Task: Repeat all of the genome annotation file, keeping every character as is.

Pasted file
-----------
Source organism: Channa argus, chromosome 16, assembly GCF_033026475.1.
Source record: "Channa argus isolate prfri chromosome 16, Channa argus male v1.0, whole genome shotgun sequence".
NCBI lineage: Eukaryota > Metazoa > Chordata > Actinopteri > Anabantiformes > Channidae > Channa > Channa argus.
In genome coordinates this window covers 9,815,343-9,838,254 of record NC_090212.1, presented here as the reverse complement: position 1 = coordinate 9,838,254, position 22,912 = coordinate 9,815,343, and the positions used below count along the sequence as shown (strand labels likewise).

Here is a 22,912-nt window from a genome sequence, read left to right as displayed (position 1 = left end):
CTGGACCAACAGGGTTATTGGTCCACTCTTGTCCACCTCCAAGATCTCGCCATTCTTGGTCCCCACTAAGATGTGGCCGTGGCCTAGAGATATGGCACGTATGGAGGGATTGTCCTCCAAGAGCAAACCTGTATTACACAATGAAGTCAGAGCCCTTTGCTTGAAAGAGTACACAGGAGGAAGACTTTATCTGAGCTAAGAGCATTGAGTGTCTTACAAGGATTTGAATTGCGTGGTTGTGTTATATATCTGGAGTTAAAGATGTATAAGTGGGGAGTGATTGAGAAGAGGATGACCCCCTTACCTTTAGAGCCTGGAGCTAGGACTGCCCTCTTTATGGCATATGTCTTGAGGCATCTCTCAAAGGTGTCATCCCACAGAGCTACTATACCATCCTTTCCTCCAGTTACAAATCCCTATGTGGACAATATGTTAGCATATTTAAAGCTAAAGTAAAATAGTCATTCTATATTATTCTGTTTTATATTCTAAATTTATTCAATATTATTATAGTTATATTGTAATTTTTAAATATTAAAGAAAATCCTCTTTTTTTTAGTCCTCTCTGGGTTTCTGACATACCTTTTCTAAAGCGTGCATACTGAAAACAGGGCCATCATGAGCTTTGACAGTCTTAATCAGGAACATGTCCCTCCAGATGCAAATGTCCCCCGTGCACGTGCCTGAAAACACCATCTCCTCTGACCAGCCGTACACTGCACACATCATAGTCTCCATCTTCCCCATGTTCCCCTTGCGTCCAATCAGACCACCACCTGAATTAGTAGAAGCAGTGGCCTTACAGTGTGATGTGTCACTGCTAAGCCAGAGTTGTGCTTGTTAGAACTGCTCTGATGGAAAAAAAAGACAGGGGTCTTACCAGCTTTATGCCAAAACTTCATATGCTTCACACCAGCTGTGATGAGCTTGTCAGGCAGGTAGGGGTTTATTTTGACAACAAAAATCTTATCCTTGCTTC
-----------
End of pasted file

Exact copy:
Source organism: Channa argus, chromosome 16, assembly GCF_033026475.1.
Source record: "Channa argus isolate prfri chromosome 16, Channa argus male v1.0, whole genome shotgun sequence".
NCBI lineage: Eukaryota > Metazoa > Chordata > Actinopteri > Anabantiformes > Channidae > Channa > Channa argus.
In genome coordinates this window covers 9,815,343-9,838,254 of record NC_090212.1, presented here as the reverse complement: position 1 = coordinate 9,838,254, position 22,912 = coordinate 9,815,343, and the positions used below count along the sequence as shown (strand labels likewise).

Here is a 22,912-nt window from a genome sequence, read left to right as displayed (position 1 = left end):
CTGGACCAACAGGGTTATTGGTCCACTCTTGTCCACCTCCAAGATCTCGCCATTCTTGGTCCCCACTAAGATGTGGCCGTGGCCTAGAGATATGGCACGTATGGAGGGATTGTCCTCCAAGAGCAAACCTGTATTACACAATGAAGTCAGAGCCCTTTGCTTGAAAGAGTACACAGGAGGAAGACTTTATCTGAGCTAAGAGCATTGAGTGTCTTACAAGGATTTGAATTGCGTGGTTGTGTTATATATCTGGAGTTAAAGATGTATAAGTGGGGAGTGATTGAGAAGAGGATGACCCCCTTACCTTTAGAGCCTGGAGCTAGGACTGCCCTCTTTATGGCATATGTCTTGAGGCATCTCTCAAAGGTGTCATCCCACAGAGCTACTATACCATCCTTTCCTCCAGTTACAAATCCCTATGTGGACAATATGTTAGCATATTTAAAGCTAAAGTAAAATAGTCATTCTATATTATTCTGTTTTATATTCTAAATTTATTCAATATTATTATAGTTATATTGTAATTTTTAAATATTAAAGAAAATCCTCTTTTTTTTAGTCCTCTCTGGGTTTCTGACATACCTTTTCTAAAGCGTGCATACTGAAAACAGGGCCATCATGAGCTTTGACAGTCTTAATCAGGAACATGTCCCTCCAGATGCAAATGTCCCCCGTGCACGTGCCTGAAAACACCATCTCCTCTGACCAGCCGTACACTGCACACATCATAGTCTCCATCTTCCCCATGTTCCCCTTGCGTCCAATCAGACCACCACCTGAATTAGTAGAAGCAGTGGCCTTACAGTGTGATGTGTCACTGCTAAGCCAGAGTTGTGCTTGTTAGAACTGCTCTGATGGAAAAAAAAGACAGGGGTCTTACCAGCTTTATGCCAAAACTTCATATGCTTCACACCAGCTGTGATGAGCTTGTCAGGCAGGTAGGGGTTTATTTTGACAACAAAAATCTTATCCTTGCTTC